When I write about cowboys, though, I rarely write about cowboys; I use the cowboys the same way I use robots, frogs, and Heaven: as symbols to manipulate around a story that may, or may not, have anything to do with cowboys.  The reason I use cowboys sometimes, and robots sometimes, is that cowboys are a shorthand, the same way robots are and Batman is: When I say cowboy you instantly get a feel for what I'm talking about. The word sets a tone and helps provide background information to you. Once I said it was cowboys riding around in the desert, you could almost picture the entire scene and fill in the sounds and smells and sights yourself.

I'm used, then, to seeing cowboys as almost a mystical kind of presence; my cowboys, like my zombies, are surrogates for lots of other things. Which meant that when I decided to give The Sisters Brothers a try, I wasn't sure if I'd like it.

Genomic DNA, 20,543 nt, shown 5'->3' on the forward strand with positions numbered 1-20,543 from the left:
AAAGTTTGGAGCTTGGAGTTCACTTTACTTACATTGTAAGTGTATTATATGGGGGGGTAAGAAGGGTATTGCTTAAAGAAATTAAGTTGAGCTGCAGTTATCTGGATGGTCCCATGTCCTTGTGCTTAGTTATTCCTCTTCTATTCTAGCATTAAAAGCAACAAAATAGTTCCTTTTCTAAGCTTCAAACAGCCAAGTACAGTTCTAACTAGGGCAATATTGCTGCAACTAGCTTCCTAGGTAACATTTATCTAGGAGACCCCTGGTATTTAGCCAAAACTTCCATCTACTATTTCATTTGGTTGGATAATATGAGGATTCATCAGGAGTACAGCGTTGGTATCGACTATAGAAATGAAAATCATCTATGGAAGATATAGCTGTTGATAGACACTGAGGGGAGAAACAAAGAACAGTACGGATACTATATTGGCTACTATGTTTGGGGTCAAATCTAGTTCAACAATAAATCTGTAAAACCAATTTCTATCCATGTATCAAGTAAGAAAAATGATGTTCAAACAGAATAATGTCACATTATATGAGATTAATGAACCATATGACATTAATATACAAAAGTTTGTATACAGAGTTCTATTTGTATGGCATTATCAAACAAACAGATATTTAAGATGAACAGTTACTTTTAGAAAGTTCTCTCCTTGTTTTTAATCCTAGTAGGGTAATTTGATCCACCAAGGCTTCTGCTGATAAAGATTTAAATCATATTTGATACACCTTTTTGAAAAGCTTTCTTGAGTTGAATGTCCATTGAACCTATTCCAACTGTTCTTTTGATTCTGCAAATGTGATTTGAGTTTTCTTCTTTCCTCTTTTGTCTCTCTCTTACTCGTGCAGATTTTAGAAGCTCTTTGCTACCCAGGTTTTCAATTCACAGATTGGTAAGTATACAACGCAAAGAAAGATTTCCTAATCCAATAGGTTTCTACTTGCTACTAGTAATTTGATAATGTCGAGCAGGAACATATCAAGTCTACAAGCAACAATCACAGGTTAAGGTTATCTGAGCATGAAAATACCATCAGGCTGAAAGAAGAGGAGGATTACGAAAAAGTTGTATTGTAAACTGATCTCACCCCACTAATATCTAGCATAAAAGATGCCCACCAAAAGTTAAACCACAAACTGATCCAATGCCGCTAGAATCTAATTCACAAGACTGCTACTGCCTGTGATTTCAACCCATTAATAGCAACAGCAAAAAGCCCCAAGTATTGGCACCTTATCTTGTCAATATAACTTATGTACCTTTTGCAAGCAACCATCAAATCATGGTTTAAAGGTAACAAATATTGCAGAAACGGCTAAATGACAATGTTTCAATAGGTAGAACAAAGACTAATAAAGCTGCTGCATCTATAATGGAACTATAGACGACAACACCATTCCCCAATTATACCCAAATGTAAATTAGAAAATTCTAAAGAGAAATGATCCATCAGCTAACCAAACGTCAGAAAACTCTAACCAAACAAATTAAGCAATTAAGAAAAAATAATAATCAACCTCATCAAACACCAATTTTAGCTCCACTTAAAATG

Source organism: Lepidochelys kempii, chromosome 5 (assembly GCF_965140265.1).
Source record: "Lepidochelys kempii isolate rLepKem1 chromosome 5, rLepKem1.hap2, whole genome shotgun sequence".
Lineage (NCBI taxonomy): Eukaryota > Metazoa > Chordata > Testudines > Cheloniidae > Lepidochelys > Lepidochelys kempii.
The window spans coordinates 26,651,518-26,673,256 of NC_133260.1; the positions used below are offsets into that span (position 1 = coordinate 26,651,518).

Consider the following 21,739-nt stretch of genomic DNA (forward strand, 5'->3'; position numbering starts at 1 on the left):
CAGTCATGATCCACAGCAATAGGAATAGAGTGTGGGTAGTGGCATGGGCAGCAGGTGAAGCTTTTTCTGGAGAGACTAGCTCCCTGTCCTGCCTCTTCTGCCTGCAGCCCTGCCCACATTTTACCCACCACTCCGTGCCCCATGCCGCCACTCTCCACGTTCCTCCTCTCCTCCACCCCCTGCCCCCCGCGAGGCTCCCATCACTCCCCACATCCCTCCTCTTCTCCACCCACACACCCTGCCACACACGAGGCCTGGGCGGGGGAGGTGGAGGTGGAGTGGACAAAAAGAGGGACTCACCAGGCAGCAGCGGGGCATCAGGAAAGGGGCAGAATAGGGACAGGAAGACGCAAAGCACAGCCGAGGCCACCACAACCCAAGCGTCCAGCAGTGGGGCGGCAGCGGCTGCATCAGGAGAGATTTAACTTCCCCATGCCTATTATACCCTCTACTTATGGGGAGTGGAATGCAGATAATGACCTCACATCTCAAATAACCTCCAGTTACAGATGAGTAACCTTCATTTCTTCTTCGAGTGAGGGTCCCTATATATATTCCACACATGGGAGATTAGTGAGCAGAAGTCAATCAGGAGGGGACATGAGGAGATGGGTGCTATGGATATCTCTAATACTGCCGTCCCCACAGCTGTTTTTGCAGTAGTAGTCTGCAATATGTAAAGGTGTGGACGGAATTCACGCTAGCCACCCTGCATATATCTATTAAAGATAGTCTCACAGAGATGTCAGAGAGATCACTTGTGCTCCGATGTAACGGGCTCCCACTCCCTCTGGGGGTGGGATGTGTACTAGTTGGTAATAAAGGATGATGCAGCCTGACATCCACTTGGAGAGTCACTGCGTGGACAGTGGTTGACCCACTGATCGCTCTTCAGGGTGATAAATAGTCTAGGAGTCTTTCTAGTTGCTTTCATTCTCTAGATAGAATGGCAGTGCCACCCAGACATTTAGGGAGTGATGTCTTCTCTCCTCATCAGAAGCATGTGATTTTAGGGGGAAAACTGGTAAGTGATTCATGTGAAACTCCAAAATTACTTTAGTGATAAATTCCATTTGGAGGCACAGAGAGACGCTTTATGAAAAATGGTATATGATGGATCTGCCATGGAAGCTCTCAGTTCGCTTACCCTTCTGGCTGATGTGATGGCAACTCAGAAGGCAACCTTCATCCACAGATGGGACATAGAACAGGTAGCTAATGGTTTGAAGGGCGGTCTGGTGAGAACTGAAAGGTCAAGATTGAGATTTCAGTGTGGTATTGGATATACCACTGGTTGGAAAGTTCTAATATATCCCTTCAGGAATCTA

I only downloaded The Sisters Brothers because I had finished Regional Office and none of the other books I'd requested were available, so I was browsing through the online stacks when I stumbled across The Sisters Brothers, and the cover caught my eye. When I read description, I found something there to get me hooked, and I wasn't disappointed.

The story is told by Eli Sisters, who with his brother Charlie are hired guns working for a man called "The Commodore." The Sisters Brothers' job is to kill the people The Commodore tells them to kill, and at the outset of the book, Charlie tells Eli they've got a new job, and that Charlie is to be the "lead man" on the job, because The Commodore doesn't like how their last job went, so he wants a clear chain of command. That previous job is never detailed, but is hinted and and touched on briefly and somewhat horrifyingly as they go through the book.